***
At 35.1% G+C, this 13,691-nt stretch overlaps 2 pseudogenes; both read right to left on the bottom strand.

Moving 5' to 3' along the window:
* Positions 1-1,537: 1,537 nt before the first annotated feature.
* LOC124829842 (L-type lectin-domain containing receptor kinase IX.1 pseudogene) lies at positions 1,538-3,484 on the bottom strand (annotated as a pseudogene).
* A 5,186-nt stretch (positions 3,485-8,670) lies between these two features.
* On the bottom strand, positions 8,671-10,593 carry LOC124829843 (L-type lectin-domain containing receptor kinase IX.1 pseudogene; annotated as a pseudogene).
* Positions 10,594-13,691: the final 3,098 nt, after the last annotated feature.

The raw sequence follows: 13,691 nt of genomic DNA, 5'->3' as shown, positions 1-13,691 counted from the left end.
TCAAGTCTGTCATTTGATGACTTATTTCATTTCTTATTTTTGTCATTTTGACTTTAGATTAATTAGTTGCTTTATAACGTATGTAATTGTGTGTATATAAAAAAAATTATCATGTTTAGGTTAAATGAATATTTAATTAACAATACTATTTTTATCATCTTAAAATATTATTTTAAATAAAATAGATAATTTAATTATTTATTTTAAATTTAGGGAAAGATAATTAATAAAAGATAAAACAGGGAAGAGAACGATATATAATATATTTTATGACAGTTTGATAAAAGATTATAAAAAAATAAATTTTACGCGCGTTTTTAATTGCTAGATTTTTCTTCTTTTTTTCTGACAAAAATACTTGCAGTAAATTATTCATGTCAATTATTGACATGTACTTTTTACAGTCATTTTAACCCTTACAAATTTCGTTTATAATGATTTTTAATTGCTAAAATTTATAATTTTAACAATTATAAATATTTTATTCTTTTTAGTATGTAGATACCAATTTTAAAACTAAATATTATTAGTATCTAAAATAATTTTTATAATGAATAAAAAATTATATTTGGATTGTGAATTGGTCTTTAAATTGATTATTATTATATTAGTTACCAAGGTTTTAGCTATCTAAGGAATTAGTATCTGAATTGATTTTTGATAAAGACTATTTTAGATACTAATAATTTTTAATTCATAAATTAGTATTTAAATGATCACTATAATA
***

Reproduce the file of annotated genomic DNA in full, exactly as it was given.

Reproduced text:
At 35.1% G+C, this 13,691-nt stretch overlaps 2 pseudogenes; both read right to left on the bottom strand.

Moving 5' to 3' along the window:
* Positions 1-1,537: 1,537 nt before the first annotated feature.
* LOC124829842 (L-type lectin-domain containing receptor kinase IX.1 pseudogene) lies at positions 1,538-3,484 on the bottom strand (annotated as a pseudogene).
* A 5,186-nt stretch (positions 3,485-8,670) lies between these two features.
* On the bottom strand, positions 8,671-10,593 carry LOC124829843 (L-type lectin-domain containing receptor kinase IX.1 pseudogene; annotated as a pseudogene).
* Positions 10,594-13,691: the final 3,098 nt, after the last annotated feature.

The raw sequence follows: 13,691 nt of genomic DNA, 5'->3' as shown, positions 1-13,691 counted from the left end.
TCAAGTCTGTCATTTGATGACTTATTTCATTTCTTATTTTTGTCATTTTGACTTTAGATTAATTAGTTGCTTTATAACGTATGTAATTGTGTGTATATAAAAAAAATTATCATGTTTAGGTTAAATGAATATTTAATTAACAATACTATTTTTATCATCTTAAAATATTATTTTAAATAAAATAGATAATTTAATTATTTATTTTAAATTTAGGGAAAGATAATTAATAAAAGATAAAACAGGGAAGAGAACGATATATAATATATTTTATGACAGTTTGATAAAAGATTATAAAAAAATAAATTTTACGCGCGTTTTTAATTGCTAGATTTTTCTTCTTTTTTTCTGACAAAAATACTTGCAGTAAATTATTCATGTCAATTATTGACATGTACTTTTTACAGTCATTTTAACCCTTACAAATTTCGTTTATAATGATTTTTAATTGCTAAAATTTATAATTTTAACAATTATAAATATTTTATTCTTTTTAGTATGTAGATACCAATTTTAAAACTAAATATTATTAGTATCTAAAATAATTTTTATAATGAATAAAAAATTATATTTGGATTGTGAATTGGTCTTTAAATTGATTATTATTATATTAGTTACCAAGGTTTTAGCTATCTAAGGAATTAGTATCTGAATTGATTTTTGATAAAGACTATTTTAGATACTAATAATTTTTAATTCATAAATTAGTATTTAAATGATCACTATAATA